A whole body support system has been employed by the Swiss Institute for Nuclear Research (SIN). The SIN system includes rigid fiberglass semi-cylindrical bottom and top portions forming a cylindrical tube for positioning a patient. The cylindrical tube is intended to be reused for different patients. To support the body of a patient within the cylindrical tube, the SIN system includes a number of rigid foam inserts each have a shape conforming somewhat to different portions of a patient's body. By selectively positioning a number of the inserts within the bottom semi-cylinder, a mold is formed which approximates the general shape of a back-side of a patient. A plastic liner is placed over the mold and a foaming agent introduced under the liner for foaming while the patient lies thereon. The result is a whole body mold which conforms closely to the shape of the back-side of the patient and which may be used in the positioning and repositioning of the patient within the cylindrical tube for radiation treatments. The SIN system utilizes a radiation beam that is rather diffuse. Therefore, it is not critical that the patient be repositioned to exactly the same position for each subsequent radiation treatment and means are not included in the SIN system for exactly repositioning the patient to the original supine position.
Accordingly, a need exists for a whole body patient positioning and repositioning support for fixedly securing a patient in an original supine position during radiation treatment and for repositioning the patient to the same original supine position for subsequent radiation treatments. Preferably, the support should be simple in design, easily assembled, and relatively inexpensive. Further, ideally, the support should incorporate means for readjusting slightly the position of the patient in the support to the original supine position prior to subsequent radiation treatments. The support of the present invention satisfies such needs.
Generally speaking, the whole body patient positioning and repositioning support of the present invention comprises a rigid, longitudinally extending base member for support on a moveable transport. The base member includes a transverse slightly concave top surface. A disposable, relatively thin, longitudinally extending, plastic shell is releasably secured to and supported by the base member with a transverse convex bottom of the shell nested in the concave top of the base member and a transverse concave top surface of the shell exposed to receive a thin flexible plastic liner. The liner overlies the shell and a rigid foam is bonded to the shell and to the liner to comprise a mold conforming exactly to the back-side of the patient for securely holding the patient in an original supine position during radiation treatments. Preferably, the whole body support includes moveable means such as a sheet or straps between the liner and the patient lying on the support for readjusting slightly as necessary the position of the patient to the original supine position prior to subsequent radiation treatments. Further, the support includes a grid of radio-opaque members preferably carried by the shell for generating a registration grid on x-rays of the patient on the support for use in evaluation and adjustment of the position of the patient on the support. Such x-rays may be used in conjunction with the moveable means for slightly readjusting of the patient to insure that the patient is exactly in the same original supine position for each subsequent radiation treatment.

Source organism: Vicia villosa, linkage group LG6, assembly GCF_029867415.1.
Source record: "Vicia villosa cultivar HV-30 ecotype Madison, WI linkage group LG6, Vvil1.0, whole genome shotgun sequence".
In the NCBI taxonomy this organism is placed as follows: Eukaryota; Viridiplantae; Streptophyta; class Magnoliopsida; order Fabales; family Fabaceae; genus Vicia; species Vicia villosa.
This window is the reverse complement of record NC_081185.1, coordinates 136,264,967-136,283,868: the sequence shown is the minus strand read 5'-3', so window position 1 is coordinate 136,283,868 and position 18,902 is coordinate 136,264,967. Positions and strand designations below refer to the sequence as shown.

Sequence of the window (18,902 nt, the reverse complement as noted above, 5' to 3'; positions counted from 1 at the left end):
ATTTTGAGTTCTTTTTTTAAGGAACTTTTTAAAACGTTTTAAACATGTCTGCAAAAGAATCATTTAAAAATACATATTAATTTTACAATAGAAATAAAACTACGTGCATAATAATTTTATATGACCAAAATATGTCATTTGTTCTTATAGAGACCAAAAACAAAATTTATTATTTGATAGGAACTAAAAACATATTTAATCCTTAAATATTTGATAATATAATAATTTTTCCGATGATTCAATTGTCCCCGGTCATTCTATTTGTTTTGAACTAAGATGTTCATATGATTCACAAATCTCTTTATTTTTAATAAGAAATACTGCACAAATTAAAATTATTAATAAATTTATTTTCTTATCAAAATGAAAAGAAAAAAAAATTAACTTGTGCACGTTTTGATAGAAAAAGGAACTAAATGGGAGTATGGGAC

The method of assembly of the support is simple and comprises the steps of securing the shell to the base member with the convex bottom of the shell nested in the concave top of the base member and generating a foam on the inner surface of the shell and under the liner while positioning a patient in a supine position on top of the liner. When the foam expands and hardens it forms a whole body mold for a bottom side of the patient. Moveable means are then placed over the top of the liner for lying under the patient. The moveable means may be manually or mechanically gripped during the operation of adjusting slightly the position of the patient within the mold.
FIG. 1 is a top view of the support of the present invention.
FIG. 2 is a sectional side view taken along the line 2--2 in FIG. 1.
FIG. 3 is a side view of the support illustrated in FIG. 1 with portions broken away to expose the inner structure of the support.
In the drawings, the support is represented generally by the numeral 10. It comprises a rigid, longitudinally extending base member 12. The base member is designed for support on a moveable transport such as a moveable cart (not shown). To this end, a longitudinally extending groove member 14 of a tongue and groove combination is secured to a transversely convex bottom most side 15 of the base member 12. The upper side 16 of the base member 12 is slightly concave in a direction transverse to the longitudinal direction of the base to support a relatively thin, longitudinally extending disposable plastic shell 18. The shell is releasibly secured to the base member 12 as by a plurality of longitudinally spaced vertically extending pins 20 fitted into corresponding holes 22 in the concave top surface 16 of the base member. Preferably, the shell 18 includes a transversely concave top surface 24 and a transversely convex bottom 26 for nesting in the concave top 16 of the base member 12.